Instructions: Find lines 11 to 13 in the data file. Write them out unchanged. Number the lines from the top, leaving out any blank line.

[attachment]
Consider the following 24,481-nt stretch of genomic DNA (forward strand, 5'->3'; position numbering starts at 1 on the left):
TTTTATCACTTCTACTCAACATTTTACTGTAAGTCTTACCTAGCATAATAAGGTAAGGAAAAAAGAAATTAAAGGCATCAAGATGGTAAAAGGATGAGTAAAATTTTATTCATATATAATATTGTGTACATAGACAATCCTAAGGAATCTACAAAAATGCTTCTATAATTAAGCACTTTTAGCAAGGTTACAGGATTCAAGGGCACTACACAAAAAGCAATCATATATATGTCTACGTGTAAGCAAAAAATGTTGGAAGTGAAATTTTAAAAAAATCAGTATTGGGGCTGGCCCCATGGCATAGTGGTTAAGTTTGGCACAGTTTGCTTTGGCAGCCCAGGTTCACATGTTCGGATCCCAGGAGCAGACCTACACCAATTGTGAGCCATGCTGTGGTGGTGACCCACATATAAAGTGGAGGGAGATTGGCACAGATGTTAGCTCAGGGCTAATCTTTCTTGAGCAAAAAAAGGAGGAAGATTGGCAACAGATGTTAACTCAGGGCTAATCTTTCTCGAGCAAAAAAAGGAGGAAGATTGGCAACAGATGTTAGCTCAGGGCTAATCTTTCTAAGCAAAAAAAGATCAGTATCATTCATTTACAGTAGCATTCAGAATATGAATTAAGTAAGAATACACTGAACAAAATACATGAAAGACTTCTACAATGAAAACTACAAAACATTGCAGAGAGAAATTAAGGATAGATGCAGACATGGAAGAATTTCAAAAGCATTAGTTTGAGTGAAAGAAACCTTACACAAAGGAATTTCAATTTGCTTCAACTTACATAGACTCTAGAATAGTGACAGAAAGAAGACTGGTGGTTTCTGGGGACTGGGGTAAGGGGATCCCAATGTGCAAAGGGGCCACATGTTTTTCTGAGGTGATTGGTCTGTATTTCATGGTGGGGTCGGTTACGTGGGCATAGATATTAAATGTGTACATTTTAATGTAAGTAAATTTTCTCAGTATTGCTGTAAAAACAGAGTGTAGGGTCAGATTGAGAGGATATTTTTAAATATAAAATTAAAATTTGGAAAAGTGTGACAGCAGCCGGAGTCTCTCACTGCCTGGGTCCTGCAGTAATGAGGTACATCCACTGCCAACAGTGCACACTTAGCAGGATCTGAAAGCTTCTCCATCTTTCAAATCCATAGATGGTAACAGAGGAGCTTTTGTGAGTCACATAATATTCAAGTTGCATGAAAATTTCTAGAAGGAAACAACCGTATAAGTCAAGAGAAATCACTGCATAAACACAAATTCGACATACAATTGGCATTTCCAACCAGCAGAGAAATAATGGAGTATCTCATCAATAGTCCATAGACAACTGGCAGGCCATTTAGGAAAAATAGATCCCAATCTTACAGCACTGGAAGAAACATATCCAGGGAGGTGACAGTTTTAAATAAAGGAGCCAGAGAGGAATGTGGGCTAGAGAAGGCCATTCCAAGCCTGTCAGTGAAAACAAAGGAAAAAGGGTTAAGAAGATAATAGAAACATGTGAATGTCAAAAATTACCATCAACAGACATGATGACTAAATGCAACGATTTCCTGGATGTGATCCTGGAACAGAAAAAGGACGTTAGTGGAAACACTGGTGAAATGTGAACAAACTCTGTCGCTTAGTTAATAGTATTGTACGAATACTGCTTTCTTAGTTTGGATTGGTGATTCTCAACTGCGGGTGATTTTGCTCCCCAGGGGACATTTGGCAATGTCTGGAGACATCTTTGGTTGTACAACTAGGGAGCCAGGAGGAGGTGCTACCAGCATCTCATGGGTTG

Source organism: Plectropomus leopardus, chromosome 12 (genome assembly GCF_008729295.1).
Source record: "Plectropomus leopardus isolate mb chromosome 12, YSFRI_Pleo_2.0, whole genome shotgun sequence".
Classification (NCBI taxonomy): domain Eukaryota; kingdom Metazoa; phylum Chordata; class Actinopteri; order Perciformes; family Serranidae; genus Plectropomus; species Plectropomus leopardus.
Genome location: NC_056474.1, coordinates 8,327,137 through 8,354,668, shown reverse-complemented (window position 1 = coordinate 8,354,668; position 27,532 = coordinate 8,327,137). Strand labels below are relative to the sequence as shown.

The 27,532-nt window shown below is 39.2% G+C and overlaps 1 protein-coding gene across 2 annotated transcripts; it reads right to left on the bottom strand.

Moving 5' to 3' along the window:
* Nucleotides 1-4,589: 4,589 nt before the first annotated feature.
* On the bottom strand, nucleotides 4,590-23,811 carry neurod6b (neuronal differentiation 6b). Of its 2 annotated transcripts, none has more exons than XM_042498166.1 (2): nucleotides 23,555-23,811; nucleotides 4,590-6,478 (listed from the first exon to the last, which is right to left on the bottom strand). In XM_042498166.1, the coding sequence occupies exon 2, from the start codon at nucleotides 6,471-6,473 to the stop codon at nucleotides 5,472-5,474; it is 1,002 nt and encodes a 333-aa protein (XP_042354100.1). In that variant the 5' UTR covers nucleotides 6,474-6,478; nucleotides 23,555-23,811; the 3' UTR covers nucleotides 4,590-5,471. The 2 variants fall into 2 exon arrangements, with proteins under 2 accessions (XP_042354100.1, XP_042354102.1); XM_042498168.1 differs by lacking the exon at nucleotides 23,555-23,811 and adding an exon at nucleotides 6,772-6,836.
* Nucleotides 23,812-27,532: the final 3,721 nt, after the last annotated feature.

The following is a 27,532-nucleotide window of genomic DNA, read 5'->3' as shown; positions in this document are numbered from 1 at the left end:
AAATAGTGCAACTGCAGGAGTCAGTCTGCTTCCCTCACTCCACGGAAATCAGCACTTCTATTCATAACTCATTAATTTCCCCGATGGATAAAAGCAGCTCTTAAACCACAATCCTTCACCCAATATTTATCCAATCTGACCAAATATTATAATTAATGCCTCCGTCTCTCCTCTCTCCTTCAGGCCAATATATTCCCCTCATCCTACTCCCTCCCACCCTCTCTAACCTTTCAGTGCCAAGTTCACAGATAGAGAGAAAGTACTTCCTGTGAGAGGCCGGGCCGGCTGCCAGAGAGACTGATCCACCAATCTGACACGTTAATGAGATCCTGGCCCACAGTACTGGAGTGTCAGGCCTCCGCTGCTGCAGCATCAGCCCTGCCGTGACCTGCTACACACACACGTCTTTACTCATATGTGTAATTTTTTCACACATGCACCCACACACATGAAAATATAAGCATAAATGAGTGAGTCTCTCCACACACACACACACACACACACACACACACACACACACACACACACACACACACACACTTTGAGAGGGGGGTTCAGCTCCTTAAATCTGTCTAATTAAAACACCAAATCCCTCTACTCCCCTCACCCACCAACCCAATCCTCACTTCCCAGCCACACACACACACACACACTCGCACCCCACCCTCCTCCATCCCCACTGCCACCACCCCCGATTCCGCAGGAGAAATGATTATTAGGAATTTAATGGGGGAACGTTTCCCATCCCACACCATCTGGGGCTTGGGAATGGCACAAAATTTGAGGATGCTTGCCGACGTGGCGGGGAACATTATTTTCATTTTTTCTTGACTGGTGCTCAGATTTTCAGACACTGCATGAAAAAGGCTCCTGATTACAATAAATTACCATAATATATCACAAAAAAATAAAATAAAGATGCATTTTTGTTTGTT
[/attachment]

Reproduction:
* Nucleotides 23,812-27,532: the final 3,721 nt, after the last annotated feature.

The following is a 27,532-nucleotide window of genomic DNA, read 5'->3' as shown; positions in this document are numbered from 1 at the left end:
AAATAGTGCAACTGCAGGAGTCAGTCTGCTTCCCTCACTCCACGGAAATCAGCACTTCTATTCATAACTCATTAATTTCCCCGATGGATAAAAGCAGCTCTTAAACCACAATCCTTCACCCAATATTTATCCAATCTGACCAAATATTATAATTAATGCCTCCGTCTCTCCTCTCTCCTTCAGGCCAATATATTCCCCTCATCCTACTCCCTCCCACCCTCTCTAACCTTTCAGTGCCAAGTTCACAGATAGAGAGAAAGTACTTCCTGTGAGAGGCCGGGCCGGCTGCCAGAGAGACTGATCCACCAATCTGACACGTTAATGAGATCCTGGCCCACAGTACTGGAGTGTCAGGCCTCCGCTGCTGCAGCATCAGCCCTGCCGTGACCTGCTACACACACACGTCTTTACTCATATGTGTAATTTTTTCACACATGCACCCACACACATGAAAATATAAGCATAAATGAGTGAGTCTCTCCACACACACACACACACACACACACACACACACACACACACACACACACACACACACACTTTGAGAGGGGGGTTCAGCTCCTTAAATCTGTCTAATTAAAACACCAAATCCCTCTACTCCCCTCACCCACCAACCCAATCCTCACTTCCCAGCCACACACACACACACACACTCGCACCCCACCCTCCTCCATCCCCACTGCCACCACCCCCGATTCCGCAGGAGAAATGATTATTAGGAATTTAATGGGGGAACGTTTCCCATCCCACACCATCTGGGGCTTGGGAATGGCACAAAATTTGAGGATGCTTGCCGACGTGGCGGGGAACATTATTTTCATTTTTTCTTGACTGGTGCTCAGATTTTCAGACACTGCATGAAAAAGGCTCCTGATTACAATAAATTACCATAATATATCACAAAAAAATAAAATAAAGATGCATTTTTGTTTGTT